The Iraq fiasco is the logical result of conceiv¬ing the American mission as a liberation, not as the occupation of an enemy country. According to the CJTF-7 Public Affairs Guidance, OIF’s objective was “to liberate the people of Iraq from the Saddam Hussein regime.”41 The underlying assumption was that removing Saddam and suppressing the Ba’ath Party would lead naturally, automatically, and inexo¬rably to a democratic, liberal, secular, pro-American Iraq. The idea of spontaneously converting the Iraqi population to democracy led the Pentagon and the State Department to underestimate the importance of postwar information control and propaganda.42

Democratization of the press after radical regime change is a long-range project that requires, in the short term, the use of anti-democratic methods. Even in 1948, there was evident tension between the professed American aim of encouraging a free press and the authoritarian reality of occupation. The military government was aware of the basic contradiction, as an OMGUS report shows:

The press officers were primarily concerned with preventing former Nazi journalists from participating in the new, democratic German press. In 1945, when the occupation began, it was a major policy of the American Mili¬tary government to guarantee to the German population an independent and free press. MG [Military Government] envisaged a press which would be free of any form of governmental domination. Yet, ironically, MG itself in 1945 found it necessary to exercise certain temporary controls. Many of the newspaper plants were in the hands of Nazis. The publishers, editors and personnel of the newspapers were the same persons who had been carrying out the policies of Goebbel’s Propaganda Ministry. So MG set up a licensing system to place the newspapers in the hands of editors dedicated to giving the German people unbiased news coverage.43

Democratization by force is inherently a source of paradoxes. A military government involved in nation-building is, by definition, an authoritarian regime involved in a project of social engineering. It tries to impose, by force, new social standards and a new set of normative values. Therefore, its actions will be incompatible with the notion of democracy.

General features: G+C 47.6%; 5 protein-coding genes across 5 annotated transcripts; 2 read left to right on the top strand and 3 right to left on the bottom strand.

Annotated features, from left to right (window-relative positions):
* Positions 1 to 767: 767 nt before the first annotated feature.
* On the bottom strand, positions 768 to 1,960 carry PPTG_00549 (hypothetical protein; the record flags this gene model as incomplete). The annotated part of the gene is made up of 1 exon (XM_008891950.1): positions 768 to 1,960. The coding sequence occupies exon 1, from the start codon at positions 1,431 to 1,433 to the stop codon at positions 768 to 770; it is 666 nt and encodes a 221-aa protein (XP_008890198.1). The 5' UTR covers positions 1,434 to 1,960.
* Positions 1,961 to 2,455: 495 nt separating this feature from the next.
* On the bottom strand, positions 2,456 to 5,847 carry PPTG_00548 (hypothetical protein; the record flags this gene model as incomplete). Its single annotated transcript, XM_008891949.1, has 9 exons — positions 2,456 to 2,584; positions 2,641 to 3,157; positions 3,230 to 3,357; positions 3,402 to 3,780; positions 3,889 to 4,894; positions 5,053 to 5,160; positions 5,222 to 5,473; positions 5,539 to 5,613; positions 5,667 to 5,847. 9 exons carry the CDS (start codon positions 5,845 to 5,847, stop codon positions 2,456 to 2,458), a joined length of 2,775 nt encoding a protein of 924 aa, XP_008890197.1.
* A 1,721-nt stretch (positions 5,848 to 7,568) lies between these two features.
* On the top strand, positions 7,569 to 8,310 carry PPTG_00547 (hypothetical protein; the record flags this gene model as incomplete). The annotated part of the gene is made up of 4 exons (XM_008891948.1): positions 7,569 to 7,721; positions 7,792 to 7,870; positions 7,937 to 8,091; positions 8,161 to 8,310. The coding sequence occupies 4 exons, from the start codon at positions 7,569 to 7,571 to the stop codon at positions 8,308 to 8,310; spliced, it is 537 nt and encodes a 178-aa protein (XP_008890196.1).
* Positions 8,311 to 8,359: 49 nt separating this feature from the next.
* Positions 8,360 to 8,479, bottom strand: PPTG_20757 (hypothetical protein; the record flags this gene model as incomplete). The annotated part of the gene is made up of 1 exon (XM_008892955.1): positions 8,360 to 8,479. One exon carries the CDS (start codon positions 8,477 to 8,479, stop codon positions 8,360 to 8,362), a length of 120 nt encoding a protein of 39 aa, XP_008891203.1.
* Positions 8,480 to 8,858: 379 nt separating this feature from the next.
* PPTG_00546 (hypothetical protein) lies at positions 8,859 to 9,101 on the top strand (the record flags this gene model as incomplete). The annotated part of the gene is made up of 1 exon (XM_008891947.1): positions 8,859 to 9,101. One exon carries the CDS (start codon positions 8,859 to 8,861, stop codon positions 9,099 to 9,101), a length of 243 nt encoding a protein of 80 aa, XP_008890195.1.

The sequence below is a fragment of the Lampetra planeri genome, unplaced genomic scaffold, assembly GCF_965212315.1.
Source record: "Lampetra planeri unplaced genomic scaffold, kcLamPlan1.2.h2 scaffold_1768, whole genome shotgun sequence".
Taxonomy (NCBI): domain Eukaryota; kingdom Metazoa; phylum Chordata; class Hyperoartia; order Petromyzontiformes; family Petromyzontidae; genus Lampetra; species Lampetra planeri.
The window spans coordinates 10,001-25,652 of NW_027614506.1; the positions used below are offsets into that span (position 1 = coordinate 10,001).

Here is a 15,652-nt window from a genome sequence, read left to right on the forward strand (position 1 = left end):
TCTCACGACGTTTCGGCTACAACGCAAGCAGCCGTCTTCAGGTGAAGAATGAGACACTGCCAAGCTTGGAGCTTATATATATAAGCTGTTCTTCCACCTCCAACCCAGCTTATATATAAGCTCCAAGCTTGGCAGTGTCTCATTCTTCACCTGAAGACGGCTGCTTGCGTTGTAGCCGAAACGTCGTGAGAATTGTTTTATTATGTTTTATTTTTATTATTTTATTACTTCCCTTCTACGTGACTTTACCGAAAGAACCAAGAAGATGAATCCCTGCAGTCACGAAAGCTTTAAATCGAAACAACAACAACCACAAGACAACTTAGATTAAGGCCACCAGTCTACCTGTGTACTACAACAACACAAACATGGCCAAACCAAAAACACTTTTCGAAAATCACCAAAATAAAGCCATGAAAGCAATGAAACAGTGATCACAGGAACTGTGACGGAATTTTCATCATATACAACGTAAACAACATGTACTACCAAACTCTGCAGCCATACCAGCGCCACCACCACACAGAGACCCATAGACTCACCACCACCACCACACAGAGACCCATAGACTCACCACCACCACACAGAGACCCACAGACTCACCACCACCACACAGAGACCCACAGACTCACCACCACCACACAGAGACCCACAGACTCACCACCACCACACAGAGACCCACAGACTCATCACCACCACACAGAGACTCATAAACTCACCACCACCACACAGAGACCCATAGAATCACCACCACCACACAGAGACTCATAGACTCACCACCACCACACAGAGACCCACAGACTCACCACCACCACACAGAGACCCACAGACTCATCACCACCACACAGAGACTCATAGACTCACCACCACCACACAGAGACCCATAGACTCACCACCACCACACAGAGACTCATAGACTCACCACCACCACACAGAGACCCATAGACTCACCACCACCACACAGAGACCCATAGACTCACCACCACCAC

Carl J. Friedrich, who directed the school that trained military personnel for American military gov¬ernments abroad and later served as General Clay’s constitutional and governmental affairs advisor (1947 to 1948), tried to resolve the contradiction. He argued that OMGUS was a “constitutional dictator aiding in the reestablishment of constitutional democracy rather than dictating democracy.”44 According to Friedrich, a military government run by a constitu¬tional democracy, unlike a conventional dictatorship, progressively relaxes repression and moves toward establishing a constitutional system. Friedrich admit¬ted that OMGUS censored and repressed, but claimed that it did so to impose restraints on antidemocratic elements and antidemocratic efforts.

The CPA did not comprehend that the construction of Iraqi democracy required the imposition of rigor¬ous restraints on antidemocratic information outlets. Its flawed media policy led to the emergence of an assortment of information sources that included newspapers, journals, and TV stations with authori¬tarian, religious-fundamentalist, and other illiberal agendas. Iraqi newspapers are funded by political and religious parties, and the information they carry is often incomplete, unverified, and biased.

The deterioration of American standing in much of the so-called “Third World” is the result of abys¬mal failures in two areas of foreign policy: global strategy and public diplomacy.45 If these failures are not addressed, it is likely that the U.S. will embark on further military adventures that result in occupa¬tions aimed at radical change. Therefore, analysis of the shortcomings of the American information con¬trol policy in Iraq is not simply a matter of historical interest. The U.S. cannot afford more blunders in this key area of psychological warfare.


1. The Soviet counterpart to OMGUS, the Sowjetische Militaradministration in Deutschland, did the same in attempting to spread Moscow’s messages to the German people.

2. Alfred H. Paddock Jr., U.S. Army Special Warfare. Its Origins: Psychological and Unconventional Warfare, 1941-1952 (Washington DC: National Defense Uni¬versity Press, 1982), 41.

3. By January 1947, ICD had distributed 89 press licenses. Among the licensees were 38 Social Democrats, 24 Christian-Democratic Union/Christian Socialist Union supporters, and 4 German Communist Party members. The breakdown by religion was 33 Catholics, 28 Protestants, 3 Jews, and 1 Unitarian. Twenty-four licenses were issued to nonreligious organizations. Larry Hartenian, Controlling Information in U.S. Occupied Germany, 1945-1949: Media Manipulation and Propaganda (Lewiston, 2003), 115-16, 127. See also Norbert Frei, Amerikanische Lizenzpolitik und Deutsche Pressetradition: Die Geschichte der Nachkriegszeitung Suedost-Kurier (Munich: Oldenbourg Verlag, 1986).